indieberlin: So the artistic aspect is something which is pretty much alive in your shows also right?

Dan Freeman: Yeah even with a simple live show, I think it’s so much better to have some form of art involved. My idea of the music is like going to a different world. There’s this atmosphere to it, that I don’t want to really be in the room that I’m in. If I am in the room, than I want to be presented with some other aggression, I haven’t done the whole costume thing because that’s not my style. But the idea of getting into another world just wearing different clothes, for me the music is bigger than just me.

indieberlin: Growing up, what was it like? Movies, music played an integral part?

Dan Freeman: I grew up in Tasmania so the common thing about Tasmanians is you can create your own way of life. So in Australia you have a young country, people are often trying to reinvent themselves. As a kid I was always very curious about what possibilities there are in music or art and human communication. Just the way people react I like to think about these things a lot. I reflect a lot on what’s going on around me. I delved into the whole jazz thing, it was my way of exploring the boundaries of music. Avant-garde jazz and classical music, they are the two fields where music can be pushed the furthest. The idea was to find something. The lack of culture back home was restrictive, so the idea was also to eventually leave. I came to Berlin because there was more culture.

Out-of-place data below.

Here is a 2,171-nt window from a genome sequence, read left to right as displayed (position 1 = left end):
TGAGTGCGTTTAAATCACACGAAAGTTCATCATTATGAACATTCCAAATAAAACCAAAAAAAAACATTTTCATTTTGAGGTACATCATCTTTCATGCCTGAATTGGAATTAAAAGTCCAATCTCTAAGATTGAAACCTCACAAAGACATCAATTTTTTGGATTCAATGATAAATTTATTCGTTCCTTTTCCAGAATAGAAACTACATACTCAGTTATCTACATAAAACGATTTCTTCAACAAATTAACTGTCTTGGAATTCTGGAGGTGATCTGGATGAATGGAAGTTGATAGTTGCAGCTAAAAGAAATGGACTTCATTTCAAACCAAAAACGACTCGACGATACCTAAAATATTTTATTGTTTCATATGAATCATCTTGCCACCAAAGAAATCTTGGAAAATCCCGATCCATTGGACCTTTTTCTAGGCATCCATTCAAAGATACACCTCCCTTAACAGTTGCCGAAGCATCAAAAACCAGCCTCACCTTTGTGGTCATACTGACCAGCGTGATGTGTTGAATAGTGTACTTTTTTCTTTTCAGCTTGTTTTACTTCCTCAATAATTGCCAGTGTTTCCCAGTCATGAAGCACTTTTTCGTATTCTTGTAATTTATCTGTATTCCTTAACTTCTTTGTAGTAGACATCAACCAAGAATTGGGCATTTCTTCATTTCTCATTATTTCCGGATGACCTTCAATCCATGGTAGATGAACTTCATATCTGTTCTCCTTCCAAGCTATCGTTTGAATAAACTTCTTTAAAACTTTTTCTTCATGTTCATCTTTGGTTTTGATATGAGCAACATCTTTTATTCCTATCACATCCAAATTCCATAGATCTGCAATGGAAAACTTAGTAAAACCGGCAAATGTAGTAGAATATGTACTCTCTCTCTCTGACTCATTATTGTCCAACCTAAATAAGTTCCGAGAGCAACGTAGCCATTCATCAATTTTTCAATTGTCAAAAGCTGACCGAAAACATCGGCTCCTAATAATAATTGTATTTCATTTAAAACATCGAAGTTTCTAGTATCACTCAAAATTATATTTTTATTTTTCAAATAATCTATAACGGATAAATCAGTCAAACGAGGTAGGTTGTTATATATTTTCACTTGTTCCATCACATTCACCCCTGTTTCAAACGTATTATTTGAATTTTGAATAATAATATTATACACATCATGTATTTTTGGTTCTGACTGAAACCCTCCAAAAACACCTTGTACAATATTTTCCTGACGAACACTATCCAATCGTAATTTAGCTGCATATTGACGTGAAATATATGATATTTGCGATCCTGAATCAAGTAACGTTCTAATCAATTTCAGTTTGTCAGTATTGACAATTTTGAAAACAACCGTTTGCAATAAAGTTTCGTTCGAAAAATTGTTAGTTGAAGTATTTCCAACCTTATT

And with that said Dan Freeman and The Serious will be offering more culture in Berlin, as on the 28th of April they will be showcasing their second album at Auster Club.

Noel Maurice is one of the founders of indieberlin. Originally from the UK via a childhood in Johannesburg, he has been resident in Berlin since 1991. Describing himself as a 'recovering musician', he is the author of The Berlin Diaires, a trilogy detailing the East Berlin art and squat scene of the early 90s, available on Amazon and through this site.